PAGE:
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Wilderness Watch v. Vilsack

United States District Court, D. Idaho

August 30, 2017

WILDERNESS WATCH, FRIENDS OF THE CLEARWATER, and WESTERN WATERSHEDS PROJECT Plaintiffs,
v.
TOM VILSACK, U.S. Secretary of Agriculture; TOM TIDWELL, Chief, U.S. Forest Service; NORA RASURE, Regional Forester of Region Four of the U.S. Forest Service; CHARLES MARK, Salmon-Challis National Forest Supervisor; and VIRGIL MOORE, Director, Idaho Department of Fish and Game, Defendants.

          MEMORANDUM DECISION AND ORDER

          B. LYNN WINMILL CHIEF JUDGE UNITED STATES DISTRICT COURT

         INTRODUCTION

         The Court has before it motions to reconsider filed by defendants Forest Service and Virgil Moore, Director of the Idaho Department of Fish and Game (IDFG). The motions are fully briefed and at issue. For the reasons explained below, the Court will grant both motions in part.

         ANALYSIS

         The plaintiffs filed this suit challenging the Forest Service's approval of an IDFG helicopter project in the Frank Church Wilderness to tranquilize and collar elk with monitors to trace their movements. Ignoring a prior directive of the Court, the Forest Service allowed the project to begin immediately, preventing plaintiff environmental groups from being able to timely seek injunctive relief. Within three days the IDFG project was completed, and 57 elk and 4 wolves were collared.

         The Court held that the project violated NEPA and the Wilderness Act, and was carried out in violation of a prior Court directive requiring the Forest Service to give notice of such projects to allow environmental groups time to object. The Court ordered that all the data on both wolves and elk gained from that operation be destroyed. The Court also enjoined the Forest Service from approving any future helicopter projects without delaying implementation for 90-days to allow affected groups to file challenges to the projects.

         The defendants seek reconsideration of that decision, urging the Court to reverse its decision ordering the data to be destroyed, and seeking to narrow the scope of the injunction. The Court will turn first to the challenge to the data destruction issue.

         The Forest Service argues that plaintiffs never requested an injunction preventing the Forest Service from considering the elk data - only the wolf data. Plaintiffs' complaint was so limited, but its briefing requesting an injunction urged the Court to order that all the data - on both wolves and elk - be destroyed. See Plaintiffs' Brief (Dkt. No. 21-1) at p. 25. The IDFG and the Forest Service have had a full and fair opportunity to address this issue and cannot argue they were surprised by the injunction issued by the Court.

         The defendants argue next that the Court went too far in imposing a mandatory injunction requiring that the data be destroyed. The Court addressed this argument at length in its Memorandum Decision and will not repeat it here. It is enough to say that the public interest demanded this consequence for the violations of NEPA, the Wilderness Act, and this Court's prior order, and that it was necessary to prevent future harm from the use of the data to track wolves and justify further helicopter intrusions on the Wilderness Area.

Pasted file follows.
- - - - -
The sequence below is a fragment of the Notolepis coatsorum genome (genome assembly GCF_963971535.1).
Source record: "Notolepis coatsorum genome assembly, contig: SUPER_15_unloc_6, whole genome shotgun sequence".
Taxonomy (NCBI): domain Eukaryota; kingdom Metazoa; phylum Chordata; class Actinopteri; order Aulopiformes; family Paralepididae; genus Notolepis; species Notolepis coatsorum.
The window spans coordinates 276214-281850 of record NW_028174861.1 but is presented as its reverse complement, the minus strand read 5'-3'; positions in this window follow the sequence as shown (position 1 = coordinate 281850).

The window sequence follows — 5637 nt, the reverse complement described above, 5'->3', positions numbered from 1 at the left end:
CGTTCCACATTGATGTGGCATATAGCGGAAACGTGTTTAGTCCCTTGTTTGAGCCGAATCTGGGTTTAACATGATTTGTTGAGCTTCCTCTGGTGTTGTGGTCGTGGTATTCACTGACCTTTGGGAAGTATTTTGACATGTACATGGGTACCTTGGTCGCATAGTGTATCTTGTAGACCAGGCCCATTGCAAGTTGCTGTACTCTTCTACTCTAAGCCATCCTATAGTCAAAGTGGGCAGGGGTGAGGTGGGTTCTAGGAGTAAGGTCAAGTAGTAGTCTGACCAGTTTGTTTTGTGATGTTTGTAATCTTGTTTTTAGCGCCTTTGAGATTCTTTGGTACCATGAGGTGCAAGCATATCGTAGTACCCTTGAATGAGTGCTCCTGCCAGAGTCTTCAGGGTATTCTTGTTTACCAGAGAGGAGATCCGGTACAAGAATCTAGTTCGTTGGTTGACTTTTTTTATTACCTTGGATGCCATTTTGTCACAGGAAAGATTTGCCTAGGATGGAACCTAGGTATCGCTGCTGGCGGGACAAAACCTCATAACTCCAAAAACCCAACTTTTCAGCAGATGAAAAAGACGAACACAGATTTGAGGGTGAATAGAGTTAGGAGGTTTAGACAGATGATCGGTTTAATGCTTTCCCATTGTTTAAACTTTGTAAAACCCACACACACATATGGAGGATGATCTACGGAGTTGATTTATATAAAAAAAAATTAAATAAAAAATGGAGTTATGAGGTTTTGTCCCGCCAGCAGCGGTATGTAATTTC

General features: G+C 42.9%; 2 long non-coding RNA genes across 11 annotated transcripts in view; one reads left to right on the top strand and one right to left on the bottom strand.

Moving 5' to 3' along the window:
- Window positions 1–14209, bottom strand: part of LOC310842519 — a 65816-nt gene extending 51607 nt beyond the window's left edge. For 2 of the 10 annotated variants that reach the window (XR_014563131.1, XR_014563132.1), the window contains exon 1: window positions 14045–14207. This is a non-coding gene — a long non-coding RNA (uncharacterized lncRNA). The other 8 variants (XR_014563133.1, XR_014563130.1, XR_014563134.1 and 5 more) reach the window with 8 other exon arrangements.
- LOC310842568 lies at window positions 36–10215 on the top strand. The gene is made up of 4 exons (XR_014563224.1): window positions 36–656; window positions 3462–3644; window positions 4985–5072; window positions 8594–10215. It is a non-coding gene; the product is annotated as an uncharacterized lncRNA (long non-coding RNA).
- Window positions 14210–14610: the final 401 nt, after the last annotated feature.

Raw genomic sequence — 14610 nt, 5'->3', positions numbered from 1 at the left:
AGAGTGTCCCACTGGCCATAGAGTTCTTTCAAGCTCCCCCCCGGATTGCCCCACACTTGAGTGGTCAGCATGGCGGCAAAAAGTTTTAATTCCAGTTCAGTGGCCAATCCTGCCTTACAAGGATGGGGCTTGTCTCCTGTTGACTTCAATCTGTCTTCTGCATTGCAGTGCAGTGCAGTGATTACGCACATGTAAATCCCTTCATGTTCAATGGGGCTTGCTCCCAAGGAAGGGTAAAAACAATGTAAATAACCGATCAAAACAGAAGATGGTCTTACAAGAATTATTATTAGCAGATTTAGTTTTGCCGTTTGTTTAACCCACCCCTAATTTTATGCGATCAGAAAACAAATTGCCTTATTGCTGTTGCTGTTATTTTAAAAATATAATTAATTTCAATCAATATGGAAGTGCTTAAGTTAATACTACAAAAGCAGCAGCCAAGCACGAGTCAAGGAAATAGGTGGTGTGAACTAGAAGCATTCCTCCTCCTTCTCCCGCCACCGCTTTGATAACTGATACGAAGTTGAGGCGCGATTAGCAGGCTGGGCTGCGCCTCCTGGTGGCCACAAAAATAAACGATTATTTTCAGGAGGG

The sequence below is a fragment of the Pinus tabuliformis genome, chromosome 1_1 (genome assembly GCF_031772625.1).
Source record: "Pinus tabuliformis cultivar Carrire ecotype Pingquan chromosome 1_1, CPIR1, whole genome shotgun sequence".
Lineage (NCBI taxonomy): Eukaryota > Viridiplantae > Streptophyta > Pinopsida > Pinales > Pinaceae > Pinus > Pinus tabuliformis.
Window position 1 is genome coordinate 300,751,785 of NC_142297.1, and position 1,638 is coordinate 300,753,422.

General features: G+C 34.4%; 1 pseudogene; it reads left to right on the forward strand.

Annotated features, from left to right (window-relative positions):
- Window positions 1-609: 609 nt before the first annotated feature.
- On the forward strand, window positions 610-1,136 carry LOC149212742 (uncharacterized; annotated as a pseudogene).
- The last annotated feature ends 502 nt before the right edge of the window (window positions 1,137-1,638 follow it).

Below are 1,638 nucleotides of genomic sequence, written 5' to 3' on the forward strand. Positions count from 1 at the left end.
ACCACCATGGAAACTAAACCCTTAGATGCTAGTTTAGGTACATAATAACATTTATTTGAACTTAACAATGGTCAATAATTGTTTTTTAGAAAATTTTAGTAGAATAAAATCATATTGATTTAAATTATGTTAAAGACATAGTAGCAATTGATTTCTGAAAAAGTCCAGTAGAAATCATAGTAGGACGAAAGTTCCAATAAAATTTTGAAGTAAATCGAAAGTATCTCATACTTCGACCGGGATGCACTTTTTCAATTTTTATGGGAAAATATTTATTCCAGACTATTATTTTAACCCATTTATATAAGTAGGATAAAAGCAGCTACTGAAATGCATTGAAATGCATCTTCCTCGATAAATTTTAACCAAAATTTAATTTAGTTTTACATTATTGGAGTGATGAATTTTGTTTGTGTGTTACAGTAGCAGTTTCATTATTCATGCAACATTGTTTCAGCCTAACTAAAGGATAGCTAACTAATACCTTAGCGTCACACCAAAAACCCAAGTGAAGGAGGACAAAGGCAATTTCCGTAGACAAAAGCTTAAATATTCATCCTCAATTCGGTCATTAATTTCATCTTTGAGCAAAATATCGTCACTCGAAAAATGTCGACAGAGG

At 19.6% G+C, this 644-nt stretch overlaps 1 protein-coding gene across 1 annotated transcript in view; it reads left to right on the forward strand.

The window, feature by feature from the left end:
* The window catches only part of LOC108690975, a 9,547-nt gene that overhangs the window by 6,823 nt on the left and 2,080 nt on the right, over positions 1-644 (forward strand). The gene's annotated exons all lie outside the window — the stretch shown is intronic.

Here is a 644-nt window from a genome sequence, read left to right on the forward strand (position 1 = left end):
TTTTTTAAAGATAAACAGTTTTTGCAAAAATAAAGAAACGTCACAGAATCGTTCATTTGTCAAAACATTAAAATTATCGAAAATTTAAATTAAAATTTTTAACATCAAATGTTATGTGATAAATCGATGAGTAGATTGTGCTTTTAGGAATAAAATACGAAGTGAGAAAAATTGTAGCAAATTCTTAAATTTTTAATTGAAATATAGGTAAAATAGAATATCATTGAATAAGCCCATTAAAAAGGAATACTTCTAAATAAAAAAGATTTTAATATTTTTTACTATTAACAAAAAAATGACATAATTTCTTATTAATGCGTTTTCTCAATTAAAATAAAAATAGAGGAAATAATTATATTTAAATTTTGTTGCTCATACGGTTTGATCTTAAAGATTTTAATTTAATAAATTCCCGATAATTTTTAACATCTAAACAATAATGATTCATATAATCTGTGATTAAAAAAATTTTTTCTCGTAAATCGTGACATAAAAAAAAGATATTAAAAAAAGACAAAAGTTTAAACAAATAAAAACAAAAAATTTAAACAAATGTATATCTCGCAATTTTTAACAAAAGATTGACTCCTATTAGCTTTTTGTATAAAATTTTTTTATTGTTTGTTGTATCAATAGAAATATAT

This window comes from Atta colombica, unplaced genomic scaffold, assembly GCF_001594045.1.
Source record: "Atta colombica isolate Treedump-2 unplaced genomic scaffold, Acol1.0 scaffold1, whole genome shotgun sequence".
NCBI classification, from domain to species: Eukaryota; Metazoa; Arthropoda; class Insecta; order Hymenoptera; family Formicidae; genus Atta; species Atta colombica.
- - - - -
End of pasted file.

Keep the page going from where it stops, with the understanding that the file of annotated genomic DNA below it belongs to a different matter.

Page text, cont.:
The defendants are on stronger ground in arguing that the portion of the injunction requiring 90-days notice be limited to “elk collaring activities.” In a broader alternative, defendants propose applying it to “wildlife management activities.” The plaintiffs object that these changes would unduly limit the injunction, although they would agree to a modification ensuring that the injunction would not apply to “helicopter operations that are necessary on an emergency basis to protect human health, safety, or property, such as search and rescue or fire control, or for emergency law enforcement activities.”

         The injunction must be tailored to be no broader than necessary. See Nat. Res. Def. Council v. Winter, 508 F.3d 885, 886 (9th Cir. 2007) (holding that “[i]njunctive relief must be tailored to remedy the specific harm alleged, and an overbroad . . . injunction is an abuse of discretion”). This case was about a helicopter project designed to further wildlife management activities in the Wilderness Area, and the injunction should be so tailored. Accordingly, the Court will adopt the defendants' suggestion that the 90-day notice requirement be limited to helicopter projects for “wildlife management activities.” The Court will also adopt the suggestion of both sides that the injunction not apply to emergency operations to protect human health, safety or property.

         ORDER

         In accordance with the Memorandum Decision set forth above, NOW THEREFORE IT IS HEREBY ORDERED, that the motions to alter or amend the judgment (docket nos. 54 & 55) be GRANTED IN PART AND DENIED IN PART. They are granted to the extent that they seek to amend the scope of the injunction issued in the Memorandum Decision (docket no. 52) and Judgment (docket no. 53). They are denied in all other respects.

         IT IS FURTHER ORDERED, that the injunction issued in the Memorandum Decision (docket no. 52) and Judgment (docket no. 53) is amended to add the following language: The Forest Service is enjoined from approving any future helicopter projects for wildlife management activities without delaying implementation for 90-days to allow affected groups to file challenges to the projects. This injunction shall not apply to helicopter operations that are necessary on an emergency basis ...


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